The film was distributed in Japan by Toho, in Hong Kong and other Asian countries under AVP Video in DVD and VCD. The film was released in Taiwan by Proware Multimedia International.[18] In Europe, it was produced in German by Anime Connection of Germany,[19] in Russian by MC Entertainment, in Dutch by Dybex, Italian by Dynit,[20] in Polish by IDG[21] and in Swedish by Sandrew Metronome.

Spriggan has been recently released in Japan in Blu-Ray disc format on November 11, 2007[22] with another release on July 25, 2008.[23]

Video game

On June 16, 1999, From Software released a video game adaptation in Japan and Asia of Spriggan for the PlayStation named Spriggan: Lunar Verse[24] with an initial street price of ¥6,090.[25] It can be played by either one or two players.[25]

A soundtrack of the game, composed by Keiichiro Segawa, Tsukasa Saito, and Yuji Kanda, was also released by Absord Music Japan on November 26, 1999.[26]


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See also


  1. "Spriggan - Lunar Verse". Retrieved 2008-11-02. [dead link]
  2. "Spriggan". Archived from the original on 2004-02-25. Retrieved 2010-04-23.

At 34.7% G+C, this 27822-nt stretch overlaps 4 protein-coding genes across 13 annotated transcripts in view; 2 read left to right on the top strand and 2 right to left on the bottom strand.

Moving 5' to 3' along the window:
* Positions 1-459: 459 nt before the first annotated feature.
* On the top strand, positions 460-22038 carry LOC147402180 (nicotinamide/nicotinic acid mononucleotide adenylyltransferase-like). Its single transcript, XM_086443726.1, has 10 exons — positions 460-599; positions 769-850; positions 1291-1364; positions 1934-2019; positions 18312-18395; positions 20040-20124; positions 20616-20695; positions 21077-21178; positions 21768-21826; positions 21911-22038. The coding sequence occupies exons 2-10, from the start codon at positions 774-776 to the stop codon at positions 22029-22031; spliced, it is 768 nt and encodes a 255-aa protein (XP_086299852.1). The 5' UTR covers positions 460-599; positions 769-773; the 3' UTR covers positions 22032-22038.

3. "SPRIGGAN スプリガン 1" (in Japanese). Shogakukan. Retrieved 2010-04-23. [dead link]
  4. "SPRIGGAN スプリガン 11" (in Japanese). Retrieved 2010-04-23.  Text "publisherShogakukan" ignored (help)[dead link]
  5. "スプリガン〔保存版〕 1" (in Japanese). Shogakukan. Retrieved 2010-04-23. 
  6. "スプリガン〔小学館文庫〕 1" (in Japanese). Shogakukan. Retrieved 2010-04-23. 
  7. "スプリガン〔保存版〕 8" (in Japanese). Shogakukan. Retrieved 2010-04-23. 
  8. "Anime tackle world conquest, order". Retrieved 2008-11-02. 
  9. "Striker" (in French). Animint. Retrieved 2009-07-22. 
  10. "Striker" (in French). Manga Sanctuary. Retrieved 2009-07-22. 
  11. "SPRIGGAN/STRIKER" (in German). Retrieved 2009-07-22. 
  12. "Chuang Yi's Spriggan Page". Retrieved 2009-09-14. [dead link]
  13. "轟天高校生" (in Mandarin). Retrieved 2009-07-22. 
  14. "Spriggan on". Retrieved 2009-07-22. 
  15. "Spriggan Special Edition on". Retrieved 2009-07-22. 
  16. "Spriggan - DVD". Madman Entertainment. Retrieved 2009-07-22. 
  17. "スプリガン【劇場版】" (in Japanese). Amazon Japan. Retrieved 2009-07-22. 
  18. "商品列表" (in Mandarin). Retrieved 2009-07-22. 
  19. "Labelinfos - OVA Films" (in German). Retrieved 2009-07-22. 
  20. "Spriggan" (in Italian). Dynit. Retrieved 2009-07-22. 
  21. "Spriggan" (in Polish). Retrieved 2009-07-22. 
  22. "スプリガン (First release)" (in Japanese). Amazon Japan. Retrieved 2009-07-22. 
  23. "スプリガン (Second release)" (in Japanese). Amazon Japan. Retrieved 2009-07-22. 
  24. "SPRIGGAN -LUNAR VERSE-". Archived from the original on 2007-06-12. Retrieved 2010-05-17. 
  25. 25.0 25.1 "Spriggan: Lunar Verse" (in Japanese). From Software. Retrieved 2009-07-22. 
  26. "Chudah's Corner's Spriggan Lunar Verse Soundtrack Page". Retrieved 2008-11-03. 
Miscallaneous notes
  1. ^ Cancelled from serialization after 3 volumes

External links

it:Spriggan (film) pt:Spriggan zh:轟天高校生